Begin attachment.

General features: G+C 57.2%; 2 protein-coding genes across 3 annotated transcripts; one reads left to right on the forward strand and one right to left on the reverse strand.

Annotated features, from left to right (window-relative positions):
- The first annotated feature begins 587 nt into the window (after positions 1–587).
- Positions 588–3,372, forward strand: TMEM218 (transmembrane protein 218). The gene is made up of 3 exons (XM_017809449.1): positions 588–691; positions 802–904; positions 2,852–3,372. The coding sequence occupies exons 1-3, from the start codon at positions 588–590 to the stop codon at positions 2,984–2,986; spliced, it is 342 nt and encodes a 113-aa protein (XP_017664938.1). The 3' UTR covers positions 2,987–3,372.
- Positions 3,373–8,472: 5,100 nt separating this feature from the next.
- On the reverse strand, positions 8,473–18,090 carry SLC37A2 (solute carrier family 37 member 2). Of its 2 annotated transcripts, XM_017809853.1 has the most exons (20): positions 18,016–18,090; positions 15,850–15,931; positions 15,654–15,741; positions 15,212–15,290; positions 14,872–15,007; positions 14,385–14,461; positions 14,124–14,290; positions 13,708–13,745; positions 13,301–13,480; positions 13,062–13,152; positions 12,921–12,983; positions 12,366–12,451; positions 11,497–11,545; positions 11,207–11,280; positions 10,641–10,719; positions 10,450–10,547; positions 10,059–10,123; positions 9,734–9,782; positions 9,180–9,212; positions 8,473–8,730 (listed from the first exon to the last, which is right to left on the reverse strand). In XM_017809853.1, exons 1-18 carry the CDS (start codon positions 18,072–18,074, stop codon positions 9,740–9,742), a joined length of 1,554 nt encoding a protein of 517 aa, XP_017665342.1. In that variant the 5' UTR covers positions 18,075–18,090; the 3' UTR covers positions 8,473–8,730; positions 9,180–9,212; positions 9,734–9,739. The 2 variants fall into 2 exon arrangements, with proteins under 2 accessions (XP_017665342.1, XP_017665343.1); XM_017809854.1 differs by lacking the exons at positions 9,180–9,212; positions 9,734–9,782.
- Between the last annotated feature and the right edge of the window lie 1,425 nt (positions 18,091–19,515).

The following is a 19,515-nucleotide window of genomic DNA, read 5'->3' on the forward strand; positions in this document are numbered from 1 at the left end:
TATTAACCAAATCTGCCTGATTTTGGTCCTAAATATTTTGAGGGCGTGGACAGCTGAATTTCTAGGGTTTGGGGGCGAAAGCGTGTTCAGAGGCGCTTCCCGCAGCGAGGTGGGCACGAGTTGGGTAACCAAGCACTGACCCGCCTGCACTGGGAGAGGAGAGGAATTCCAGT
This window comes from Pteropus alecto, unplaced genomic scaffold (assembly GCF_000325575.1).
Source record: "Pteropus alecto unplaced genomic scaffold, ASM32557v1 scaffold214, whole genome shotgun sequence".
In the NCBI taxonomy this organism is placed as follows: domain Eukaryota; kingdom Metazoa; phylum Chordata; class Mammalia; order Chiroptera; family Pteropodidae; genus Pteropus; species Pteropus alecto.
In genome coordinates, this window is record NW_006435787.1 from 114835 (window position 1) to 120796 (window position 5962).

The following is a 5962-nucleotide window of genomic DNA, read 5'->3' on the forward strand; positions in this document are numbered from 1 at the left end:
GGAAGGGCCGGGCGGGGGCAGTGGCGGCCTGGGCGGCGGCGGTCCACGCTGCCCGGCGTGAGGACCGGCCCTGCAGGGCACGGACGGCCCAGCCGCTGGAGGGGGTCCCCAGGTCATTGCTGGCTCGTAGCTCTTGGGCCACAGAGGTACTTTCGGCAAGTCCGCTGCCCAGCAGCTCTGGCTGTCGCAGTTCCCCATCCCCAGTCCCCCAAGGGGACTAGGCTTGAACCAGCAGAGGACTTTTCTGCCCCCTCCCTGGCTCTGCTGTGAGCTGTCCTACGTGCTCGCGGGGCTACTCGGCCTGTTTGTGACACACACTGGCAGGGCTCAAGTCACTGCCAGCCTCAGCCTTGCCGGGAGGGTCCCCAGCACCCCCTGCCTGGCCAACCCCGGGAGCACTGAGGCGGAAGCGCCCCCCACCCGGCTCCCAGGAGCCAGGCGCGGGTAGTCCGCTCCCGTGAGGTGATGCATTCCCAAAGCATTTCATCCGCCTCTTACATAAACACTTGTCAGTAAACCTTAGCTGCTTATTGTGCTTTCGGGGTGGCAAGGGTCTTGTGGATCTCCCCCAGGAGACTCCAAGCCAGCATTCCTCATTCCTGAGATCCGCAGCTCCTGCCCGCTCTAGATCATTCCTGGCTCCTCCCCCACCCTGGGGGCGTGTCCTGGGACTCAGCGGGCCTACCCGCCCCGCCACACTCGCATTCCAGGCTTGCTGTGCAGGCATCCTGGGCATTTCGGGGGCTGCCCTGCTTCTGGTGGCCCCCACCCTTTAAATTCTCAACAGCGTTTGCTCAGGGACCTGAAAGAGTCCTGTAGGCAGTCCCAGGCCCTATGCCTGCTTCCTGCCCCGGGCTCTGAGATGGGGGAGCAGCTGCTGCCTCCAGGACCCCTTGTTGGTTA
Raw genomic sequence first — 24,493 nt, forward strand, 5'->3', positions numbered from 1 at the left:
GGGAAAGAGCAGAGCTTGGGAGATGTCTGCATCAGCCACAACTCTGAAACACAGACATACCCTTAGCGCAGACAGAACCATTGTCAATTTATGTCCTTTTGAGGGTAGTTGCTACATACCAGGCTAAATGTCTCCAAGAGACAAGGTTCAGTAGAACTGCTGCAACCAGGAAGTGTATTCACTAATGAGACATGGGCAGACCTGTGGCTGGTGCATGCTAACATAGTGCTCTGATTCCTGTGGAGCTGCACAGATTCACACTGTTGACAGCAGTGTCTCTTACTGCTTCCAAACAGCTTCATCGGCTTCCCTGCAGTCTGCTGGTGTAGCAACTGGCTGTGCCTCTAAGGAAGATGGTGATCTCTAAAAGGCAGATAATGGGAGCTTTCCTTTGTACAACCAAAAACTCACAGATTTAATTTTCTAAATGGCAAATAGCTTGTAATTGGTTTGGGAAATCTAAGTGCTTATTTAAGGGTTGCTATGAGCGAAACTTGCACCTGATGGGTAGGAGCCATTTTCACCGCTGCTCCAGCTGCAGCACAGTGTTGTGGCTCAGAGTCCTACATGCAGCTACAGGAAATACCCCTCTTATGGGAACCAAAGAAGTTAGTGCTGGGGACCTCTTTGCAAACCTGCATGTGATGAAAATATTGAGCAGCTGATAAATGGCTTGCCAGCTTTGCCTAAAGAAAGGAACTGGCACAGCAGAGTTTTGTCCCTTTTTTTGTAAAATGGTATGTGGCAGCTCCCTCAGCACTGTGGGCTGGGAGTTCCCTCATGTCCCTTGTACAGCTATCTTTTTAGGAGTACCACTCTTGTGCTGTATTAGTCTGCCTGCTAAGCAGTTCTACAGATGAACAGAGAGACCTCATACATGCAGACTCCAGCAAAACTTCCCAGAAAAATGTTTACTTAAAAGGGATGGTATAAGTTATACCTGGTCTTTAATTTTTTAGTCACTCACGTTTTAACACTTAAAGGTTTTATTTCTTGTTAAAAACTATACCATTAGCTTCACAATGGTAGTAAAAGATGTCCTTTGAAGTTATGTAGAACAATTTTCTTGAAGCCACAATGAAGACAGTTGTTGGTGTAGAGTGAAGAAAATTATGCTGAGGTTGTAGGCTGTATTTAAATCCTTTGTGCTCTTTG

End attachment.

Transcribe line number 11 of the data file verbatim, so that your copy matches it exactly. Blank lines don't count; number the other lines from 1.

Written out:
Source record: "Pteropus alecto unplaced genomic scaffold, ASM32557v1 scaffold214, whole genome shotgun sequence".